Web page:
During the trip:
Always use a meter! Insist on it when you enter a taxi. A legitimate meter will turn on automatically as you start driving. However, you may encounter taxi cars with “broken” meters or jumping meters. Pay attention to how much the meter goes up by as you drive and ensure that it goes up consistently. To give you a general idea of how much a taxi ride should cost, most companies charge between 12000 – 14000 VND at the start or the ride and the first kilometre or so. The fare goes up by 1200 – 1400 VND every additional 200 metres. Saigon is a relatively small city so if you have a rough idea of how far your destination is, you will know how much a reasonable fare is. For instance, from Tan Son Nhat Airport to somewhere in District 1 should be roughly 150,000 VND.
Most importantly, be very clear on where you want to go. Know the address and write it down if you have to. It is all too easy for the driver to say that they did not hear you or understand you. Pronunciations are quite tricky in Vietnamese so unless you are extremely confident in your language skills, write down the name and address of your destination. Please note that if you do write anything down, the accents and tones are essential.
After the trip:
Tipping for taxis and cyclos is not expected in Saigon. If a driver demands a tip, do not feel obliged to give him more money unless you feel that you want to reward them for their work. If you do give the driver a tip, 5-10% of the total price is more than enough. Some instances have been reported where the taxi driver has withheld the customer’s luggage until receiving extra payment. It may be good practice to make sure the driver opens the trunk as soon as you arrive at your destination. Or, if you are traveling in a group, let one person remove the luggage while the other pays.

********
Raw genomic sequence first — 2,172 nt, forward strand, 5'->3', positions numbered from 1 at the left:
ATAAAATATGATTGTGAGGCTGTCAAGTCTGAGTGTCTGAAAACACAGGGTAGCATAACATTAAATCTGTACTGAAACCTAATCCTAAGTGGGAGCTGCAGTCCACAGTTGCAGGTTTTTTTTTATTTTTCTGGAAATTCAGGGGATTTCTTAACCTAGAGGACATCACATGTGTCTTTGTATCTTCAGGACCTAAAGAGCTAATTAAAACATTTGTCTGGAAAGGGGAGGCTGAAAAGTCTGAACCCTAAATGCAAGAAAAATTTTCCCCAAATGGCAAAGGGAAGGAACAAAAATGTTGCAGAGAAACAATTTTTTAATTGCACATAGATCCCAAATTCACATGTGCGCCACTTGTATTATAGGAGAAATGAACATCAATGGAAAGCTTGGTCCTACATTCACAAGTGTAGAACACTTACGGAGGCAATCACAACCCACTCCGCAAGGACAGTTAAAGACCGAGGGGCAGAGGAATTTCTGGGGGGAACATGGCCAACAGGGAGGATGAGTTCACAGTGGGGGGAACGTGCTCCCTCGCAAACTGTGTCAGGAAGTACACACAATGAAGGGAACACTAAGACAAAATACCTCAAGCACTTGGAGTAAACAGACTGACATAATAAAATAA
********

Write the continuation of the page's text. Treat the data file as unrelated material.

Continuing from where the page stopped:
If you find yourself in a situation where you are the victim of a scam, there are a few things you can do. The first is try and negotiate as much as you can – whatever their demand is, start with half and be as steadfast as you can. You can also try taking a photograph of the driver of car – that tends to intimidate them. In the event that you feel physically threatened, try to bluff and say you’re calling the police or pay an amount that will allow you to leave the situation. However, tourism is very important to the Vietnamese economy so is it highly unlikely that drivers will hurt tourists.
If you are certain that you would like to take a cyclo, only book them through your hotel or tourism company. Many cyclo drivers around the city speak English well enough to sweet-talk tourists into hiring them. However, be aware that you are more likely to be scammed by these independent cyclos versus the ones you book through a hotel. In order to avoid overpaying for their service, hone your negotiating skills! Bargaining is very important in Saigon. Even if you are not bargaining the price much lower than what is offered, you must do it just on principle. If you don’t bargain, it will be a signal to the driver that you will give into their demands.
Before you start the ride, be very clear on what the price agreement is. Make sure you understand what the total price is and what it includes. You should be clear on whether your agreed price is per person, per hour, or a total price regardless of number of people or amount of time. Writing it down and confirming with the driver may help to eliminate the possibility of a misunderstanding. Also, if you are using a cyclo throughout the day and the driver will have to wait for you while you sightsee, make sure that the total price includes waiting time as well. Finally, if you are taking a cyclo as simply a means of transportation rather than for the novelty, we recommend that you take a taxi as cyclo scams have the potential to be more dangerous.
Although it may seem daunting to have to be on edge and alert the very minute you are in need of transportation, many scams are quite easy to spot. Simply remember the key points and use your street sense. Safe travels!